The rise in the food index cuts across bread, cereals, noodles and other popular pasta (spaghetti, macaroni), seasonings, tomato paste, onions, fruits, tubers, potatoes, meat, egg, fish, maize, millet, sorghum, tomato, pepper, oils and fats. It has been an astronomical increase in all the prices. Both traders and buyers are complaining over the unhealthy development.
Analysts and other concerned Nigerians are calling on governments at all levels to urgently address the situation before things get out of hand.
For instance, the price of onions has doubled within the last one month, as a bag, which was sold for N50,000 by October, is now sold over N100,000 in Lagos and other South-West states.
At Ile-Epo Foodstuff Market in Agbado Oke-Odo Local Council Development Area (LCDA) in Lagos, the prices of almost every item have gone up. A tuber of yam that was N500 has increased to N800 in the last few weeks.
A potato seller at the market, who identified himself only as Ibrahim, told the reporter that his goods come from Sokoto, Bauchi and other areas in the far North. He said the cost of transport was responsible for the price increase. He decried what he termed low sales, saying that customers quickly turn back upon hearing an increase in the price of potatoes. He said the more goods he sells, the better chance of him making more profit and meeting his own needs.
It was learnt that there is a recent downward trend in the prices of garri, tomato and pepper in some of the markets. Also, rice maintained a fairly stable price, as a bag of 50kg of banned foreign rice still being smuggled into the country, which was sold for N24,000 in August, is now sold for between N22,000 and N23,000 at most of the markets in Ogun.
At Ile-Epo market, the price of maize has gone up too; a bag now costs N17,000, up from N8,000 a few months ago.
Palm oil has also skyrocketed. A 25-litre keg of palm oil, which used to cost N12,000 about a month ago, is now sold for N18,000 in Lagos. It was gathered that, before the COVID-19 pandemic, the same 25-litre keg was sold for between N8,000 and N9,000 in different parts of South-West, South-South and South-East states.
A bag of beans, whose price fluctuated between N20,000 and N23,000 a month ago, is now sold for N32,000.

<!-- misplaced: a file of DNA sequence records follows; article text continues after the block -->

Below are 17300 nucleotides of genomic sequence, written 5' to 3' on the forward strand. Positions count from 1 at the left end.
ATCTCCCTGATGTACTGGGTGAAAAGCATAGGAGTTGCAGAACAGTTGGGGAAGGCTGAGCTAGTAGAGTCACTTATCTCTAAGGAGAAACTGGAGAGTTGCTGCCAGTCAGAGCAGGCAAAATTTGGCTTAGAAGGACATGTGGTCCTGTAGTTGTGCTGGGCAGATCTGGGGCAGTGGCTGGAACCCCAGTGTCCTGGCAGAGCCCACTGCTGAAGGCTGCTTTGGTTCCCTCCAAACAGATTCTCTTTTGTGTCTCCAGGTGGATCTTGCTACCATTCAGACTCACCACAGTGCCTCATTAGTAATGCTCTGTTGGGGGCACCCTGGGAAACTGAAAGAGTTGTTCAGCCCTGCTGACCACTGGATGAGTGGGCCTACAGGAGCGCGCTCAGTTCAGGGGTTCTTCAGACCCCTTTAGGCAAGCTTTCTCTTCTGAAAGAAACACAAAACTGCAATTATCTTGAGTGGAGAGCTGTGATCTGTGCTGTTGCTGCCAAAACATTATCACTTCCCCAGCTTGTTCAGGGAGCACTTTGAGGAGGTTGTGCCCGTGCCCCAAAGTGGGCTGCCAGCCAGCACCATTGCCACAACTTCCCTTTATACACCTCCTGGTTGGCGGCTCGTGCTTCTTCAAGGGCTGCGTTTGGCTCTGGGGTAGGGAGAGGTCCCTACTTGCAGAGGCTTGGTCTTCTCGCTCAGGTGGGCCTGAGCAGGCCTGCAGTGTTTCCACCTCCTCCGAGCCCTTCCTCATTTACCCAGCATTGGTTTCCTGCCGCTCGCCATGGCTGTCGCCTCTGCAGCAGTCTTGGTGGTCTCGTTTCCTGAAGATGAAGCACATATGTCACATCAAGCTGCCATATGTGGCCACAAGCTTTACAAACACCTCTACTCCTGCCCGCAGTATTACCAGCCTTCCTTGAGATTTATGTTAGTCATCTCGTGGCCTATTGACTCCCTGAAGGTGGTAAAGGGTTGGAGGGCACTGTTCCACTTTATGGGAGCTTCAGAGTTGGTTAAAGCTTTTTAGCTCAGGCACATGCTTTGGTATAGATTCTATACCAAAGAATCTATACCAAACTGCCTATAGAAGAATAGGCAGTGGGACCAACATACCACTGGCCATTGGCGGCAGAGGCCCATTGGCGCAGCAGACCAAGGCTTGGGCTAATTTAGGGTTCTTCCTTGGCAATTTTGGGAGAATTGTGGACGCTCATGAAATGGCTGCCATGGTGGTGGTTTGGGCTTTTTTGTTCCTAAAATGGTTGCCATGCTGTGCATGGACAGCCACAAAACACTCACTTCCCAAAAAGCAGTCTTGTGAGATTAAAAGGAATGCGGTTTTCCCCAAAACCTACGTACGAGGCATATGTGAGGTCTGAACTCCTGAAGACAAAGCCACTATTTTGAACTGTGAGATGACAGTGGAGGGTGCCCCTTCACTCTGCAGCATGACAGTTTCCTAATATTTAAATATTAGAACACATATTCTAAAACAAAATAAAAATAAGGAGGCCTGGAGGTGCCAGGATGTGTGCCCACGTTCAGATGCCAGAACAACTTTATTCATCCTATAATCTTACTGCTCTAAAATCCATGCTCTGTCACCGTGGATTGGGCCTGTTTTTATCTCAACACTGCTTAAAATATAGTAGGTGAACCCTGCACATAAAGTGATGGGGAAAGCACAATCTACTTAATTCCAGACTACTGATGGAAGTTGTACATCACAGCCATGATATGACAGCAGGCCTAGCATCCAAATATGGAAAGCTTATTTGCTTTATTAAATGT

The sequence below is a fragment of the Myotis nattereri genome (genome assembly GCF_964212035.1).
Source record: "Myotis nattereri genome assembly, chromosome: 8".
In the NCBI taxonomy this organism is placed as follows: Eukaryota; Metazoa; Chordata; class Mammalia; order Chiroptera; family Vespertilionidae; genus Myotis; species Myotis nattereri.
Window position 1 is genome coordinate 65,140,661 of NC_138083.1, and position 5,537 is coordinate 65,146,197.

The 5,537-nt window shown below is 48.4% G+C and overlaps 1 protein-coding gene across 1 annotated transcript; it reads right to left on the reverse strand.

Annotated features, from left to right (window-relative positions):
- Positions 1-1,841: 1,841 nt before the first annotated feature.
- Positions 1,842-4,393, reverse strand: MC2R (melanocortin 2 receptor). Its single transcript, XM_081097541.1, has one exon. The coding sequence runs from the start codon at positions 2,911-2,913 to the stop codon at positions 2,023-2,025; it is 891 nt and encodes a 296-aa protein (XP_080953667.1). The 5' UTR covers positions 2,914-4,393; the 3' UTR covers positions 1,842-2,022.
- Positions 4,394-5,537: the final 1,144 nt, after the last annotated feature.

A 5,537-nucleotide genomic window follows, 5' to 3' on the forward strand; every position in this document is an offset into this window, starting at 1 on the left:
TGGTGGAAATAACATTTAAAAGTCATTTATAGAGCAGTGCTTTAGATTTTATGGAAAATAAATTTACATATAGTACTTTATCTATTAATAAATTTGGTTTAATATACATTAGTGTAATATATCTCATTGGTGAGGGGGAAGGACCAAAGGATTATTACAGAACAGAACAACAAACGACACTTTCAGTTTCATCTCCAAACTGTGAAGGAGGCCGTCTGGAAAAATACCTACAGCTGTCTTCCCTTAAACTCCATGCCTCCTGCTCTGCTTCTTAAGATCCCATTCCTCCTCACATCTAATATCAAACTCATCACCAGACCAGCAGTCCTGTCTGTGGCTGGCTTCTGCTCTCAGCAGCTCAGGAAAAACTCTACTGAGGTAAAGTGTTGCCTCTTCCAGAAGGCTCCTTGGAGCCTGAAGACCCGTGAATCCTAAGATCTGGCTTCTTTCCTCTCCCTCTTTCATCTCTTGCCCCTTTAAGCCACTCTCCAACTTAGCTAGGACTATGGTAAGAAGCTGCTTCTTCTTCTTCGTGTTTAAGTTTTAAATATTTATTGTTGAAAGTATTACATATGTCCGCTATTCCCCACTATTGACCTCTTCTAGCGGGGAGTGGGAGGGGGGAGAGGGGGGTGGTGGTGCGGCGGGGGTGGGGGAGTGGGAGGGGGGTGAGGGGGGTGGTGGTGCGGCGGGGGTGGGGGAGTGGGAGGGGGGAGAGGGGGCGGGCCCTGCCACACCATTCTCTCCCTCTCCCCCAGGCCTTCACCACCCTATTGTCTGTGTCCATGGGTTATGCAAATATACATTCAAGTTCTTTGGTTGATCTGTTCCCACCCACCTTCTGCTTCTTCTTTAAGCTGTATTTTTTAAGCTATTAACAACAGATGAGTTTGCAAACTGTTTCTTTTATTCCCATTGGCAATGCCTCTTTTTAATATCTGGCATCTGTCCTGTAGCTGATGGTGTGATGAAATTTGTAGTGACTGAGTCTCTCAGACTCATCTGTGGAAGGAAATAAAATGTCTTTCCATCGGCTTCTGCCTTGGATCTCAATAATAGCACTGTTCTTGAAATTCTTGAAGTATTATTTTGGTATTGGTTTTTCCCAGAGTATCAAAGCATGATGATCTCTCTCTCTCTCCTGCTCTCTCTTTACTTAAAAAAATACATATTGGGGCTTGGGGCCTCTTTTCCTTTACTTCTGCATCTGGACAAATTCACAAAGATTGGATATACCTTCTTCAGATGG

Another trader in foodstuff in Lagos, Mrs. Modinat Mustapha, said that a 25-litre keg of vegetable oil, which was sold for between N12,000 and N13,000 in October, is now N18,000.
She said: “Prices of food items have remained unstable in the last few months due to the coronavirus pandemic. The situation was further complicated by the recent EndSARS protests across the country. Transporting foodstuff from one part of the country to another was stalled for over one week while the unrest lasted.”
A plumber, Mr. Daniel Udoh, who lives in Alakuko, Lagos, with his wife and three children, said: “Before this year, I used to buy foodstuff in bulk and keep them to be used for a month or more. It was cheaper and convenient for us that way. But things have changed so fast that I can no longer afford it. These days, I only buy what my money can afford,”
Bread makers who are members of Premium Bread-makers Association of Nigeria (PBAN), have also decried the high price of flour, a major ingredient for bread, in recent times. There is also almost 100 per cent increase in the price of sugar.
Consequently, a loaf of bread that was sold for N300 is now sold for between N400 and N450 in Ogun and Lagos.
Youths and other able-bodied people who are willing to work are being called upon to go into agriculture so that there will be sufficient food.
A chartered accountant, Mr. Edwin Osaigbovo, appealed to government to help farmers where necessary, in order to increase food production, as well as encourage the youth to go into farming to address food insecurity in Nigeria.
There are also worries that the fast approaching Christmas and New Year festivities may be celebrated amid uncertainties, unless something urgent is done by government to address the situation.
Some perturbed Nigerians have urged the government to swiftly put in place a price regulatory mechanism to curtail some farmers and traders, who capitalise on flimsy excuses to inflate prices of goods at the expense of the rest of Nigerians.